The paid sick leave provision requires covered employers to provide up to 80 hours of paid sick leave to full-time employees (or the equivalent two-week average for part-time employees) for the following reasons:

  • The employee is subject to a Federal, State, or local quarantine or isolation order related to COVID–19, or caring for an individual who is.
  • The employee has been advised by a health care provider to self-quarantine due to concerns related to COVID–19, or caring for an individual who has been advised as such.
  • The employee is experiencing symptoms of COVID–19 and seeking a medical diagnosis.
  • The employee is caring for their child if the school or place of care has been closed, or the child care provider is unavailable, due to COVID–19 related reasons.
  • The employee is experiencing any other substantially-similar condition specified by the U.S. Department of Health and Human Services.

Paid sick leave benefits needed to be made immediately available when FFCRA took effect, on April 1, 2020.

An employer may not require an employee to use other paid leave provided by the employer before the employee uses this paid sick leave benefit.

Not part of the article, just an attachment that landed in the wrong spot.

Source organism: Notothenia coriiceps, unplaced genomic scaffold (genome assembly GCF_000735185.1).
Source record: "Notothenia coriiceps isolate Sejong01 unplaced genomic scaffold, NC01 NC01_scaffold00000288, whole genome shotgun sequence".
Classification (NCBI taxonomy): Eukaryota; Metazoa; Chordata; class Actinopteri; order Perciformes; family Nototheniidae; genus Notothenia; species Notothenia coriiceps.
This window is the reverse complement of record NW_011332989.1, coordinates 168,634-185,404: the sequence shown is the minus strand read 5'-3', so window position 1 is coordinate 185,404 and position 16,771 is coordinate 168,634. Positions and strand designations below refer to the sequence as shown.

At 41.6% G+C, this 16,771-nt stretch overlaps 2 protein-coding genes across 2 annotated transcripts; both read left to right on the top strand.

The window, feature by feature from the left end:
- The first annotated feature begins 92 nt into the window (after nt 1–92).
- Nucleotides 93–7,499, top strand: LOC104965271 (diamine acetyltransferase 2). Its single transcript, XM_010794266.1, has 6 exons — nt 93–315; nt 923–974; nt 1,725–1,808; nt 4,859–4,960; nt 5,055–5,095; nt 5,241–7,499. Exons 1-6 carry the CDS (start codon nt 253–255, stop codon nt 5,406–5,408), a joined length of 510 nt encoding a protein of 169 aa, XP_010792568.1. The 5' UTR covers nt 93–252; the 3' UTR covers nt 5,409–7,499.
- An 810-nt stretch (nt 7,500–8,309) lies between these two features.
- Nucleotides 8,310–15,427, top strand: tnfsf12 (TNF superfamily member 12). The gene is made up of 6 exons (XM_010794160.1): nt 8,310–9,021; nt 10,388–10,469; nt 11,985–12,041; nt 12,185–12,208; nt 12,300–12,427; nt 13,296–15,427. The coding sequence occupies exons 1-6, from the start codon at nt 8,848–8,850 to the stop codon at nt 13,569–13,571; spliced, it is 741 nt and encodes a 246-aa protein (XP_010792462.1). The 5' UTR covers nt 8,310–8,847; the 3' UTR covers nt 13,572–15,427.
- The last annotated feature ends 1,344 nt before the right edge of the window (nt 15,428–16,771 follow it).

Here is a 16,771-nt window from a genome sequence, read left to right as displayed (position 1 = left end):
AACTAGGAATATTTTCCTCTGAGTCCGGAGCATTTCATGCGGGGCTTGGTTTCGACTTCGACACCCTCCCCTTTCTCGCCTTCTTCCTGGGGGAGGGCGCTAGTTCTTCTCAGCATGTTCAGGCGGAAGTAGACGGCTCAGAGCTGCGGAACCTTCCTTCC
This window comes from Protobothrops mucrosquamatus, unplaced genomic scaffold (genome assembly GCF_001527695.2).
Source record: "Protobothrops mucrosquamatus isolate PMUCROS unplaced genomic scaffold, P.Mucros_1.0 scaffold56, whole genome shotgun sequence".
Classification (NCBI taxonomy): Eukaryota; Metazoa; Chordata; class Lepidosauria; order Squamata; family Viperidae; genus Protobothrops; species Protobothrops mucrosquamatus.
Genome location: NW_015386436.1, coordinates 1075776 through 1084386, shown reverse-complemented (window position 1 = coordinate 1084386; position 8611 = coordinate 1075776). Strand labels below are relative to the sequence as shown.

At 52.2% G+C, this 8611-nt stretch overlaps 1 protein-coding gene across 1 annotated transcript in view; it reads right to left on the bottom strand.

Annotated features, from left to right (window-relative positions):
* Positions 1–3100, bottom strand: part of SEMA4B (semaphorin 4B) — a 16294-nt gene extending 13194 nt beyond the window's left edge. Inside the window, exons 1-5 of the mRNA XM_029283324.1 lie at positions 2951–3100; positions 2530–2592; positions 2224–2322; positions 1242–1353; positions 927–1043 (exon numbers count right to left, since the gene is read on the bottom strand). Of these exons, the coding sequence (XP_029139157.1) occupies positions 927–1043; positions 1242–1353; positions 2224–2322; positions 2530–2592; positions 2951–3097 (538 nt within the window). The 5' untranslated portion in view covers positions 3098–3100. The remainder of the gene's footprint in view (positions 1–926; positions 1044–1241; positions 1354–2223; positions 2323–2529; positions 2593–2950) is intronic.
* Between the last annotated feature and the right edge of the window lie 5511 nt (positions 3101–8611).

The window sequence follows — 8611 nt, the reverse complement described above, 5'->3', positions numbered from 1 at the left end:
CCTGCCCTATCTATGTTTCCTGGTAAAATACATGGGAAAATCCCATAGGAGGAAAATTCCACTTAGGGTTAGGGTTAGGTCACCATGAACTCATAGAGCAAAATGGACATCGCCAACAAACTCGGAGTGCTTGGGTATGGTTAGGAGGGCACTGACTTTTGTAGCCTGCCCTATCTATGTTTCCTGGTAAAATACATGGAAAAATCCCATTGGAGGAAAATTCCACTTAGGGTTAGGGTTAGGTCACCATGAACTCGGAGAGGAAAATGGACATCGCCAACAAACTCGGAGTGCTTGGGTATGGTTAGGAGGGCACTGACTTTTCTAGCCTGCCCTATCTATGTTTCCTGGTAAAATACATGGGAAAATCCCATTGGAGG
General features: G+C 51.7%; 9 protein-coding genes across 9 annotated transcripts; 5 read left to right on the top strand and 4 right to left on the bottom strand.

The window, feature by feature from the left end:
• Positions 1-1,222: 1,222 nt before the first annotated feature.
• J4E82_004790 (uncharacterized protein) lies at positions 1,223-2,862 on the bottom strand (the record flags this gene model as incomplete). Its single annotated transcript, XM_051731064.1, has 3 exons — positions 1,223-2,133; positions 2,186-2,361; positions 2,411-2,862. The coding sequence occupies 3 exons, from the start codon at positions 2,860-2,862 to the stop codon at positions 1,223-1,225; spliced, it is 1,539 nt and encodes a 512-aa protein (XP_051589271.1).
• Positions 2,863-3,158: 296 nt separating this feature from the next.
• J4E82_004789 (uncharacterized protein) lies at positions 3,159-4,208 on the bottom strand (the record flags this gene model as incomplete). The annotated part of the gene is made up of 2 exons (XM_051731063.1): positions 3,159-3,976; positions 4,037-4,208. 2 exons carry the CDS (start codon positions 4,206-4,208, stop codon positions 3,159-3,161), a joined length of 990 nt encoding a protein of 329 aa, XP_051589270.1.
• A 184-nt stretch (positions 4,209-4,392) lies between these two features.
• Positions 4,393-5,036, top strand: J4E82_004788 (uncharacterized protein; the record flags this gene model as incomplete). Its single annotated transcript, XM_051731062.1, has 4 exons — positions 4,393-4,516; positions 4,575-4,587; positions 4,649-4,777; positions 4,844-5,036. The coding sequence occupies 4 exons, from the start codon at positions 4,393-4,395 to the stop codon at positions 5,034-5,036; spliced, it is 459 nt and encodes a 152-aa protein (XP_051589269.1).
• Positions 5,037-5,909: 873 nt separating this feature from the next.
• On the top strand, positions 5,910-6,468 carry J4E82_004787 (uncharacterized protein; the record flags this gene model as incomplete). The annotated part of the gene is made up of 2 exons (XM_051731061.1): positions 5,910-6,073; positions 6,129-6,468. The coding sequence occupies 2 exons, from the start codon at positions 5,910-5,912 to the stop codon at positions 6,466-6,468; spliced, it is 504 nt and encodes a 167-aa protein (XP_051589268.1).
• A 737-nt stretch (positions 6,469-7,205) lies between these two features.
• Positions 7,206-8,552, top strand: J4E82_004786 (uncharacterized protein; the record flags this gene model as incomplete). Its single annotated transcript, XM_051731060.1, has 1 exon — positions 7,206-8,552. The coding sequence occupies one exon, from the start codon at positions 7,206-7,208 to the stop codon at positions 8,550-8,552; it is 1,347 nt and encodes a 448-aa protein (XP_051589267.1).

Emergency Family and Medical Leave Expansion Act

This provision expands the Family and Medical Leave Act (FMLA) to allow eligible employees who are unable to work (or telework) to take up to 12 weeks of leave if their child’s school or place of care is closed, or the childcare provider is unavailable, due to a public health emergency, like the coronavirus pandemic we are currently experiencing.

The Act further requires employers to pay employees who qualify for leave under this FMLA expansion. Any leave taken under this expansion counts towards the employee’s usual allotment of FMLA.

Which employers are covered?

Private employers with fewer than 500 employees (and certain public employers) are subject to the emergency paid sick leave and expanded FMLA provisions of FFCRA. Employers who are healthcare providers and emergency responders as defined in the Act may be excluded from providing paid sick leave and expanded FMLA in certain circumstances.